Sep 10, 2020 @ 10:41
Trump woos voters with promise of conservative high court
by Charlotte PLANTIVE
It’s a promise he might be able to keep: battling for reelection, President Donald Trump is telling supporters he will pack the Supreme Court with conservative-leaning justices for a generation to come if he defeats Joe Biden in November.
With the court’s balance already tipped 5-4 towards the right, Trump says he could be able to replace two of the court’s elderly liberals during a second term — and one or possibly two retiring conservatives.
None of that is certain, and it depends also on the US Senate, which approves the president’s choices, remaining in Republican hands.
But the possibilities are clear.
The two oldest justices on the nine-seat court are progressive icon Ruth Bader Ginsburg, now 87 and with frequent health issues, and moderate Stephen Breyer, 82.
After them is the conservative Clarence Thomas, 72, who many think could retire in a second Trump mandate.
Hoping to motivate his political base, Trump is expected this week to announce his list of possible nominees — a slate likely to be loaded with strongly anti-abortion and pro-business candidates.
Supreme Court seats are “precious,” said Justin Crowe, a political science professor at Williams College in Massachusetts.
“There are only nine of them on the court and they don’t come up that often.”
– Keeping promises –
In 2016, the real estate billionaire and political novice convinced dubious religious and constitutional conservatives to support him when he published a list of potential judge nominees who were known to be sharply on the political right.
“It’s a way of mobilizing a group of voters who might otherwise be skeptical about you,” said Crowe.
Trump kept his word. He named Neil Gorsuch in April 2017 and Brett Kavanaugh in October 2018.
Both ticked off all the boxes for the conservative establishment, with a bonus: their relative youth.
Gorsuch, at 53, and Kavanaugh, 55, will likely hold their for-life bench positions for decades.
Yet to the frustration of Trump and other Republicans, their arrival did not seal un unbreakable conservative majority.
Early this year, some of the right-of-center justices joined the progressives to deliver controversial decisions — enshrining LGBT rights and rejecting new abortion restrictions, for example.
“We’ve had a lot of losses with a court that was supposed to be in our favor,” Trump complained in June.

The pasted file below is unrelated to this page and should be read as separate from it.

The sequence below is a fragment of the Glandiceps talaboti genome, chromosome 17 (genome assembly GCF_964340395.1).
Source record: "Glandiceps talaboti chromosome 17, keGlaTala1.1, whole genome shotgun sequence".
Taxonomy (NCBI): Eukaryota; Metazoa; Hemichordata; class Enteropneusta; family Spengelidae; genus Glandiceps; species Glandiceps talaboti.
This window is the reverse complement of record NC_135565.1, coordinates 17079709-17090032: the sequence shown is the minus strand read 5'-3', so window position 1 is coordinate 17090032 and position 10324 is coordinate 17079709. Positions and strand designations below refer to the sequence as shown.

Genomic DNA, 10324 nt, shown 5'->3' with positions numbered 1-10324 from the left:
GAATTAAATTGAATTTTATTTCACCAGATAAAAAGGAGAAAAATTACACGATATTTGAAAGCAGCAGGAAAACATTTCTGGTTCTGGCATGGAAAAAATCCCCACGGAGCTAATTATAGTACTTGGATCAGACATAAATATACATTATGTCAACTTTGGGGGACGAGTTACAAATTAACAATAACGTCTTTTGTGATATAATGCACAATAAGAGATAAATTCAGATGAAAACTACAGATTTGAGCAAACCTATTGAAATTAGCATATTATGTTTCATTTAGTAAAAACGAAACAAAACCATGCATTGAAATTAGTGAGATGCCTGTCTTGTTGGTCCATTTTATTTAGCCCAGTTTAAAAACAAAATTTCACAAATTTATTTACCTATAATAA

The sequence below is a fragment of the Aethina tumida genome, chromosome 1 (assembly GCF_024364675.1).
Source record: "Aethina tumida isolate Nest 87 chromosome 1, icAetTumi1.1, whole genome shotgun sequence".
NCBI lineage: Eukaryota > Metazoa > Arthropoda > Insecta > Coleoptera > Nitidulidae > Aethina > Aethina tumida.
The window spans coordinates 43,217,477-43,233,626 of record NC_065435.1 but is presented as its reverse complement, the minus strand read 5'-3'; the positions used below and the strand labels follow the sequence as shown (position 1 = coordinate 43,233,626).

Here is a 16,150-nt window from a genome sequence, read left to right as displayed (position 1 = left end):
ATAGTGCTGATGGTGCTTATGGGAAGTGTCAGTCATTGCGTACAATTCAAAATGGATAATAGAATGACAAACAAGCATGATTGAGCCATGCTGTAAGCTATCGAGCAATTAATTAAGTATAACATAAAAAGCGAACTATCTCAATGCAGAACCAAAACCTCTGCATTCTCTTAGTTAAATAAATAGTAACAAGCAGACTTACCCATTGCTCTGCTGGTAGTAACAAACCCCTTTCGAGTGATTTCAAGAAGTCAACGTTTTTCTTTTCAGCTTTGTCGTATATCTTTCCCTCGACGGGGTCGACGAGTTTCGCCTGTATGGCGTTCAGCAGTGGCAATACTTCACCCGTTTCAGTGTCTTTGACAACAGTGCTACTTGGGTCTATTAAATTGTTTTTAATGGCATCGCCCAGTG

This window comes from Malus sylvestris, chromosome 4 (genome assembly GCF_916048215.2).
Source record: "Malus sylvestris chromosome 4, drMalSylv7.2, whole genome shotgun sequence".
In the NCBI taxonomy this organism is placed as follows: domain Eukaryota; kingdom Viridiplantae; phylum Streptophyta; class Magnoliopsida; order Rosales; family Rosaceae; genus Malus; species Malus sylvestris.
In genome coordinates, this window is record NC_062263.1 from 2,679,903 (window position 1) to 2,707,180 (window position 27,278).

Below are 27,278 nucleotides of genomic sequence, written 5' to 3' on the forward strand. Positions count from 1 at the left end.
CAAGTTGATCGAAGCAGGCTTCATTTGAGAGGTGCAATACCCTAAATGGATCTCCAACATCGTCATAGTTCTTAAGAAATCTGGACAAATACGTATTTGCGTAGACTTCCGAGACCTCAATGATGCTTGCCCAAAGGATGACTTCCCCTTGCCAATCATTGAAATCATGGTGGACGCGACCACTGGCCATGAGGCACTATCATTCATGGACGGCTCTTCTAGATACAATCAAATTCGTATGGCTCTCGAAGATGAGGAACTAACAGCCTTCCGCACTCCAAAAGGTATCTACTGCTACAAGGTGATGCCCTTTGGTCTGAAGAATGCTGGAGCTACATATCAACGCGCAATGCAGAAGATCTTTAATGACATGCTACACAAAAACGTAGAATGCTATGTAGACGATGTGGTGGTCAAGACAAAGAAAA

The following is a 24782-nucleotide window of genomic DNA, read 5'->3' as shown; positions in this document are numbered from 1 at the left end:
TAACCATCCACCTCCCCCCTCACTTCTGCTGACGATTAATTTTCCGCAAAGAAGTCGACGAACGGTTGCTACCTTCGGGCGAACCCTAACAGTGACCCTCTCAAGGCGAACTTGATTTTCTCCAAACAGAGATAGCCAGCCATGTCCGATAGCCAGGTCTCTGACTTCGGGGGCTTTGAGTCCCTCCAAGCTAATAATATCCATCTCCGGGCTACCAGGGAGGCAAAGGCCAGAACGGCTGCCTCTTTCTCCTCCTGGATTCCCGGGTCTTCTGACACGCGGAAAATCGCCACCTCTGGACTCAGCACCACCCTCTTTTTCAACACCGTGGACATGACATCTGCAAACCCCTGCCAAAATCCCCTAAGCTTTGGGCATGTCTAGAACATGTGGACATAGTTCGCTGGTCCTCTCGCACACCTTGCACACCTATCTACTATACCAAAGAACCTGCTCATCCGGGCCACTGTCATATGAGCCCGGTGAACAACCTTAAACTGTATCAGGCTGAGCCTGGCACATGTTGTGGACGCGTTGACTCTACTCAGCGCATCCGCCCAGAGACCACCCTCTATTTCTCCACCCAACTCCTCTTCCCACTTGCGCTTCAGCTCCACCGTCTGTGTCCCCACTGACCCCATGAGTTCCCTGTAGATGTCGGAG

– Abortion rights at stake –
Adding two more conservative to the Supreme Court could make their bloc unbeatable.
In that case, the court would very likely to be able to achieve what conservatives have desired for decades: to overturn the landmark 1973 Roe v Wade decision which guaranteed women the right to have abortions.
The current court has collectively been cautious about breaking with established precedents like Roe v Wade.
But a court with seven conservatives could be emboldened to do just that.
Steven Schwinn, a law professor at the University of Illinois, said it is possible that Trump — or Biden if he wins — will get to name three justices, but four is “highly unlikely.”
“I think Justices Ginsburg, Thomas, and Breyer are the most likely to leave the Court in the next four years,” said Schwinn.
“But they all — especially Justice Ginsburg — have shown remarkable staying power, so I wouldn’t entirely count them out.”
Many believe that Ginsburg, who has been in and out of hospital for the past two years, has clung to her black robes to forestall her replacement by Trump.
If he is reelected, both she and Breyer could try to stay on, taking the example of former justice John Paul Stevens, who retired in 2010 at 90 under Barack Obama’s presidency.
Likewise, Thomas would not likely retire if Biden wins the White House, says Tracy Thomas, director of the Constitutional Law Center at the University of Akron.
– Lame duck maneuvers? –
Court watchers are meanwhile focused on the next four-plus months before and after the election, when, if one of the judges died, Trump could push to replace them without waiting for election results or, if he loses, nominating someone before Biden takes office in mid-January.
That would not be unprecedented — but could spark a nasty political fight.
The last time a “lame duck” departing president made a court nomination was more than a century ago, notes Tracy Thomas.